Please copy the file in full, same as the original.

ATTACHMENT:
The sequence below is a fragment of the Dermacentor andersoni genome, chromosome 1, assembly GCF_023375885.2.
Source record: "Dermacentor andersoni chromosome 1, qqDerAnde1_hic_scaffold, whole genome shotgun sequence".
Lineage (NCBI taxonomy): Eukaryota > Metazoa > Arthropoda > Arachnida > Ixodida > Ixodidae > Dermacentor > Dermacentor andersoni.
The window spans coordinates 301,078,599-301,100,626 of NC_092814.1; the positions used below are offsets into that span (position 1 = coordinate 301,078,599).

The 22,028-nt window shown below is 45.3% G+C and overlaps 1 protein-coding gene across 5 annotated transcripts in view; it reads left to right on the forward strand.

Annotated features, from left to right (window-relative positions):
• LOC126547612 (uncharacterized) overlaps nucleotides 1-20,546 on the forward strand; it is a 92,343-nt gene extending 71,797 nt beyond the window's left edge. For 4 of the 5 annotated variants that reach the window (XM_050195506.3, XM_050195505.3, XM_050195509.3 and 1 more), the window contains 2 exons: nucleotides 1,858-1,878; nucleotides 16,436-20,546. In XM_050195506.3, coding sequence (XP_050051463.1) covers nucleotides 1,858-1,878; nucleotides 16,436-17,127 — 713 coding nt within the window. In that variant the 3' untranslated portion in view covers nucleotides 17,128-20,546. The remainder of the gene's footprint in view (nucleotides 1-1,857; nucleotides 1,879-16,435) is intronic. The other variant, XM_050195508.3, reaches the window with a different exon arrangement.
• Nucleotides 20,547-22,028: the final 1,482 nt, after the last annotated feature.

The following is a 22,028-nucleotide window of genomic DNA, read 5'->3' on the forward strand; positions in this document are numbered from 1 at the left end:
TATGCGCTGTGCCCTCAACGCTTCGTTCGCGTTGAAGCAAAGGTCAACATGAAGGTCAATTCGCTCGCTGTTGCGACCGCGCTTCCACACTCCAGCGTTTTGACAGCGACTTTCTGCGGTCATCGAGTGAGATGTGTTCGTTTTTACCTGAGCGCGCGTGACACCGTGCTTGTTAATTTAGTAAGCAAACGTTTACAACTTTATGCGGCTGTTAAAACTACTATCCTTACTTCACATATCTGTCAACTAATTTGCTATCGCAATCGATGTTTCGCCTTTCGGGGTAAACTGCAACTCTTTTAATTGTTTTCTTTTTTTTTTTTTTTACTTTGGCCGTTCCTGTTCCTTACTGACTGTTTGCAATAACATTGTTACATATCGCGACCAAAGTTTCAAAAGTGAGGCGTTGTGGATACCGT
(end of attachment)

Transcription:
The sequence below is a fragment of the Dermacentor andersoni genome, chromosome 1, assembly GCF_023375885.2.
Source record: "Dermacentor andersoni chromosome 1, qqDerAnde1_hic_scaffold, whole genome shotgun sequence".
Lineage (NCBI taxonomy): Eukaryota > Metazoa > Arthropoda > Arachnida > Ixodida > Ixodidae > Dermacentor > Dermacentor andersoni.
The window spans coordinates 301,078,599-301,100,626 of NC_092814.1; the positions used below are offsets into that span (position 1 = coordinate 301,078,599).

The 22,028-nt window shown below is 45.3% G+C and overlaps 1 protein-coding gene across 5 annotated transcripts in view; it reads left to right on the forward strand.

Annotated features, from left to right (window-relative positions):
• LOC126547612 (uncharacterized) overlaps nucleotides 1-20,546 on the forward strand; it is a 92,343-nt gene extending 71,797 nt beyond the window's left edge. For 4 of the 5 annotated variants that reach the window (XM_050195506.3, XM_050195505.3, XM_050195509.3 and 1 more), the window contains 2 exons: nucleotides 1,858-1,878; nucleotides 16,436-20,546. In XM_050195506.3, coding sequence (XP_050051463.1) covers nucleotides 1,858-1,878; nucleotides 16,436-17,127 — 713 coding nt within the window. In that variant the 3' untranslated portion in view covers nucleotides 17,128-20,546. The remainder of the gene's footprint in view (nucleotides 1-1,857; nucleotides 1,879-16,435) is intronic. The other variant, XM_050195508.3, reaches the window with a different exon arrangement.
• Nucleotides 20,547-22,028: the final 1,482 nt, after the last annotated feature.

The following is a 22,028-nucleotide window of genomic DNA, read 5'->3' on the forward strand; positions in this document are numbered from 1 at the left end:
TATGCGCTGTGCCCTCAACGCTTCGTTCGCGTTGAAGCAAAGGTCAACATGAAGGTCAATTCGCTCGCTGTTGCGACCGCGCTTCCACACTCCAGCGTTTTGACAGCGACTTTCTGCGGTCATCGAGTGAGATGTGTTCGTTTTTACCTGAGCGCGCGTGACACCGTGCTTGTTAATTTAGTAAGCAAACGTTTACAACTTTATGCGGCTGTTAAAACTACTATCCTTACTTCACATATCTGTCAACTAATTTGCTATCGCAATCGATGTTTCGCCTTTCGGGGTAAACTGCAACTCTTTTAATTGTTTTCTTTTTTTTTTTTTTTACTTTGGCCGTTCCTGTTCCTTACTGACTGTTTGCAATAACATTGTTACATATCGCGACCAAAGTTTCAAAAGTGAGGCGTTGTGGATACCGT